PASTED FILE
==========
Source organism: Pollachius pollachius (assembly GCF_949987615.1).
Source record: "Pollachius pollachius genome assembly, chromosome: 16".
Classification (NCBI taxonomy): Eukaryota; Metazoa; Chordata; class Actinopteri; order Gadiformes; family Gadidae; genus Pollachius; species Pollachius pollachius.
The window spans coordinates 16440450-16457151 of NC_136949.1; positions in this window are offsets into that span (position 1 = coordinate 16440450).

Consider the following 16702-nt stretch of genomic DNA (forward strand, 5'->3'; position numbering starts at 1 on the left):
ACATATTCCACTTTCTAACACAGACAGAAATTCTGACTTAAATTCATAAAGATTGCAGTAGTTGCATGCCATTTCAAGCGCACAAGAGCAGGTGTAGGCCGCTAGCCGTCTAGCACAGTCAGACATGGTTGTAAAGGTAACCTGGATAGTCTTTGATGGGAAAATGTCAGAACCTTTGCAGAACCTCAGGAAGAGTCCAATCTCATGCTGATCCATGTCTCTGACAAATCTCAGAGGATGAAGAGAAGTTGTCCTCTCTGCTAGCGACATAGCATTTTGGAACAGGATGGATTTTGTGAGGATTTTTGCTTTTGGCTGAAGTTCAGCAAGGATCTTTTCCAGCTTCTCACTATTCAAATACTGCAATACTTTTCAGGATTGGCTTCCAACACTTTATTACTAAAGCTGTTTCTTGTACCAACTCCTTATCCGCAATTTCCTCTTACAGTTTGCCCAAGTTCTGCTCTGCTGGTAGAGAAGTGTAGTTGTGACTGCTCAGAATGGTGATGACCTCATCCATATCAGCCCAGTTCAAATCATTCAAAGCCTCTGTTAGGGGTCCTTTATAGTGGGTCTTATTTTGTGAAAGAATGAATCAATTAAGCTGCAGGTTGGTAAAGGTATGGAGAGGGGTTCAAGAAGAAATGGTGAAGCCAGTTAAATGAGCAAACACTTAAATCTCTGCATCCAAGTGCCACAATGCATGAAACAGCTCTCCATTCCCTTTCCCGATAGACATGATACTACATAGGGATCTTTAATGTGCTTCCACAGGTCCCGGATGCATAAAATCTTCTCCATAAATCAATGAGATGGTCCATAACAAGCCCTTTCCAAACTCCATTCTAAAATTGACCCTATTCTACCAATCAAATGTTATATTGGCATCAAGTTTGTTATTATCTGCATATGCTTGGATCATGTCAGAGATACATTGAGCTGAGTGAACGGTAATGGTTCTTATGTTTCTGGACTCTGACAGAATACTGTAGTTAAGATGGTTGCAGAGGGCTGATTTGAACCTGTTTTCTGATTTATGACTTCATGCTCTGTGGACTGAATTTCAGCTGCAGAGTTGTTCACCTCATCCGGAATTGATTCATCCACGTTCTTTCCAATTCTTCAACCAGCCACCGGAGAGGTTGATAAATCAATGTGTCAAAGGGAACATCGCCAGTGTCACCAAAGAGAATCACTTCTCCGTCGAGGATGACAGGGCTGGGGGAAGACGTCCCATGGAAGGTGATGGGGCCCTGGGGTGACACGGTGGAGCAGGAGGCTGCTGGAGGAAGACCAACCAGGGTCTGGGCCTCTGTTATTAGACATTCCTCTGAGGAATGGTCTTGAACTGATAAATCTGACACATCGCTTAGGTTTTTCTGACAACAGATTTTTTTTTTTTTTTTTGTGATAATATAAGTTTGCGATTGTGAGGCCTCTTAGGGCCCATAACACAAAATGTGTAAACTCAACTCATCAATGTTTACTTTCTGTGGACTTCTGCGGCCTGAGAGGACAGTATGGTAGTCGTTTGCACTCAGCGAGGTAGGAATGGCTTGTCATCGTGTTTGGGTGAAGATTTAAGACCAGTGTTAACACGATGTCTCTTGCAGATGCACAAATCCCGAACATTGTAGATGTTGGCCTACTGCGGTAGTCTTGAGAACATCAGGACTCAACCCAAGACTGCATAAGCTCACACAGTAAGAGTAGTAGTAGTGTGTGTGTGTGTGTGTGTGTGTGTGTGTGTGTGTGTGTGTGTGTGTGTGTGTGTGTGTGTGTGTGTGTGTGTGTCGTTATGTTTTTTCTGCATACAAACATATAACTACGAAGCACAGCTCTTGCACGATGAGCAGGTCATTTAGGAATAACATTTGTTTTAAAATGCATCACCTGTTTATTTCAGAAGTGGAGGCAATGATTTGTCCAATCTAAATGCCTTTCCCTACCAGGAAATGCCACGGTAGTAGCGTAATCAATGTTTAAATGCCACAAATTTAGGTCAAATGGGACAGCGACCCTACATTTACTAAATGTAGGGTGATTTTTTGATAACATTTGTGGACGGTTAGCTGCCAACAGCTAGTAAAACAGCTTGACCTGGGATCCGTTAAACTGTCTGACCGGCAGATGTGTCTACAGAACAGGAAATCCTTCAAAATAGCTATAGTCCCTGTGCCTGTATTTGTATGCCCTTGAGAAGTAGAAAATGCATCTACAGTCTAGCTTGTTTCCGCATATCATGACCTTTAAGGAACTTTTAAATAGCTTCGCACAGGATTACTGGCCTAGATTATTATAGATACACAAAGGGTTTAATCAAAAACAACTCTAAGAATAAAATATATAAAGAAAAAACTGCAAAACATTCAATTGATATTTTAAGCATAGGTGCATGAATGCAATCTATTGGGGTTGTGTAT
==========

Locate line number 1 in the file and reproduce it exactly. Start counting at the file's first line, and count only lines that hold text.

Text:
Source organism: Pollachius pollachius (assembly GCF_949987615.1).